Suarez J, Amat I, Vera R et al (2011) Pathologic response of primary rectal cancer to oxaliplatin-based chemotherapy. Clin Colon Rectal Surg 24:119–124CrossRefPubMedPubMedCentralGoogle Scholar
  12. 12.
    Foxtrot Collaborative G (2012) Feasibility of preoperative chemotherapy for locally advanced, operable colon cancer: the pilot phase of a randomised controlled trial. Lancet Oncol 13:1152–1160CrossRefGoogle Scholar
  13. 13.
    Bensignor T, Brouquet A, Dariane C et al (2014) Pathologic response of locally advanced rectal cancer to preoperative chemotherapy without pelvic irradiation. Colorectal Dis 17(6):491–498CrossRefGoogle Scholar
  14. 14.
    Ishii Y, Hasegawa H, Endo T et al (2010) Medium-term results of neoadjuvant systemic chemotherapy using irinotecan, 5-fluorouracil, and leucovorin in patients with locally advanced rectal cancer. Eur J Surg Oncol 36:1061–1065CrossRefPubMedGoogle Scholar
  15. 15.
    Fuchs CS, Marshall J, Mitchell E et al (2007) Randomized, controlled trial of irinotecan plus infusional, bolus, or oral fluoropyrimidines in first-line treatment of metastatic colorectal cancer: results from the BICC-C study. J Clin Oncol 25:4779–4786CrossRefPubMedGoogle Scholar
  16. 16.
    Uehara K, Hiramatsu K, Maeda A et al (2013) Neoadjuvant oxaliplatin and capecitabine and bevacizumab without radiotherapy for poor-risk rectal cancer: N-SOG 03 phase II trial. Jpn J Clin Oncol 43:964–971CrossRefPubMedGoogle Scholar
  17. 17.
    Chau I, Brown G, Cunningham D et al (2006) Neoadjuvant capecitabine and oxaliplatin followed by synchronous chemoradiation and total mesorectal excision in magnetic resonance imaging-defined poor-risk rectal cancer. J Clin Oncol 24:668–674CrossRefPubMedGoogle Scholar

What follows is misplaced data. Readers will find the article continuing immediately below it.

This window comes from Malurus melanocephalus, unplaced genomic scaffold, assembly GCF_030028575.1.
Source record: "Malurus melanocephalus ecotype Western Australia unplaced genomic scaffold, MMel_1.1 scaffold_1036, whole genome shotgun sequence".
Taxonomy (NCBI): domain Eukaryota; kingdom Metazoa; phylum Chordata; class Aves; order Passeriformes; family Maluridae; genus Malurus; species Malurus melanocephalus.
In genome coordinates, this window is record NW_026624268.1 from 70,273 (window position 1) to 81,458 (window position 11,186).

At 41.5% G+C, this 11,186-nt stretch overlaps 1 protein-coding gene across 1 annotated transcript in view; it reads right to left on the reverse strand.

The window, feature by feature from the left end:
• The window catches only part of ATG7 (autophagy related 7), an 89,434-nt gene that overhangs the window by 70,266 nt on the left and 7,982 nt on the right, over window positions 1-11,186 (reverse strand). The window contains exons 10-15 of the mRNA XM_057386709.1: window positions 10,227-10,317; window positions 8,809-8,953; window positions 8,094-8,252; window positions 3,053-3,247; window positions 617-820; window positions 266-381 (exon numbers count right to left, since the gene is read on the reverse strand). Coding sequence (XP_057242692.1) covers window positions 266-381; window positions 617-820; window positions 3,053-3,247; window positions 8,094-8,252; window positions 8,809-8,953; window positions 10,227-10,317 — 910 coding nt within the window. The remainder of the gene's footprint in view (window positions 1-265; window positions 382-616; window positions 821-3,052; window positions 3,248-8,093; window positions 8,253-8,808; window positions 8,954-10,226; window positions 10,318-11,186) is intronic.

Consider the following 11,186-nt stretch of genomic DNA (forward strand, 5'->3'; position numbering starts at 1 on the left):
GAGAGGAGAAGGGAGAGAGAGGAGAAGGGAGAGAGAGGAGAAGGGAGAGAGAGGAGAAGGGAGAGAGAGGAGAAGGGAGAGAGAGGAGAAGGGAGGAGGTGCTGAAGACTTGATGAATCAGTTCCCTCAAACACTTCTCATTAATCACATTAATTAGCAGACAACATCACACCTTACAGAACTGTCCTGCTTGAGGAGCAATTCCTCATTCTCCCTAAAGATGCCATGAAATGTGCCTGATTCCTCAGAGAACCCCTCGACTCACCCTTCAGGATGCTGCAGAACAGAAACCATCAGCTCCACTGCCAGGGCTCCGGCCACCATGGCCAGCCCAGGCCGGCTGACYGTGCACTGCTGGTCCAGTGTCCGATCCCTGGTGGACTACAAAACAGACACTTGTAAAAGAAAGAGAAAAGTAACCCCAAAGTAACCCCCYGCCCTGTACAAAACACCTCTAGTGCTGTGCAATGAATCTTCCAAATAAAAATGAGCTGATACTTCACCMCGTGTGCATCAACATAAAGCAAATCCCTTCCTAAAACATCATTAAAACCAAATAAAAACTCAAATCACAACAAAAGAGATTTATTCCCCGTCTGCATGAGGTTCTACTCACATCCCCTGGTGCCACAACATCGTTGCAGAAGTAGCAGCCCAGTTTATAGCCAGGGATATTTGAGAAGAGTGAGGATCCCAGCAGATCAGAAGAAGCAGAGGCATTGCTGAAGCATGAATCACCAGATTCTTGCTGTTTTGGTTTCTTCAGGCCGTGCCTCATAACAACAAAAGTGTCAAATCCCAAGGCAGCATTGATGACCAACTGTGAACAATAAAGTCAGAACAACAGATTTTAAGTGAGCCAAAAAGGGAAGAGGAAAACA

18. 18.
    Chua YJ, Barbachano Y, Cunningham D et al (2010) Neoadjuvant capecitabine and oxaliplatin before chemoradiotherapy and total mesorectal excision in MRI-defined poor-risk rectal cancer: a phase 2 trial. Lancet Oncol 11:241–248CrossRefPubMedGoogle Scholar
  19. 19.
    Dewdney A, Cunningham D, Tabernero J et al (2012) Multicenter randomized phase II clinical trial comparing neoadjuvant oxaliplatin, capecitabine, and preoperative radiotherapy with or without cetuximab followed by total mesorectal excision in patients with high-risk rectal cancer (EXPERT-C). J Clin Oncol 30:1620–1627CrossRefPubMedGoogle Scholar
  20. 20.
    Bosset JF, Collette L, Calais G et al (2006) Chemotherapy with preoperative radiotherapy in rectal cancer. N Engl J Med 355:1114–1123CrossRefPubMedGoogle Scholar
  21. 21.
    Fernandez-Martos C, Pericay C, Aparicio J et al (2010) Phase II, randomized study of concomitant chemoradiotherapy followed by surgery and adjuvant capecitabine plus oxaliplatin (CAPOX) compared with induction CAPOX followed by concomitant chemoradiotherapy and surgery in magnetic resonance imaging-defined, locally advanced rectal cancer: Grupo cancer de recto 3 study. J Clin Oncol 28:859–865CrossRefPubMedGoogle Scholar
  22. 22.
    Schrag D, Weiser MR, Goodman KA et al (2014) Neoadjuvant chemotherapy without routine use of radiation therapy for patients with locally advanced rectal cancer: a pilot trial. J Clin Oncol 32:513–518CrossRefPubMedPubMedCentralGoogle Scholar
  23. 23.
    Gollub MJ, Gultekin DH, Akin O et al (2012) Dynamic contrast enhanced-MRI for the detection of pathological complete response to neoadjuvant chemotherapy for locally advanced rectal cancer. Eur Radiol 22:821–831CrossRefPubMedGoogle Scholar
  24. 24.
    Deng Y, Chi P, Wang L et al (2015) A multi-center randomized controlled trial of mFOLFOX6 with or without radiation in neoadjuvant treatment of local advanced rectal cancer (FOWARC study): Preliminary results. J Clin Oncol 33:Abstr 3500CrossRefGoogle Scholar

Copyright information

© Springer-Verlag Berlin Heidelberg 2018

Authors and Affiliations

  1. 1.Department of Gastrointestinal Medical OncologyThe University of Texas MD Anderson Cancer CenterHoustonUSA
  2. 2.Department of Radiation OncologyThe University of Texas MD Anderson Cancer CenterHoustonUSA

Personalised recommendations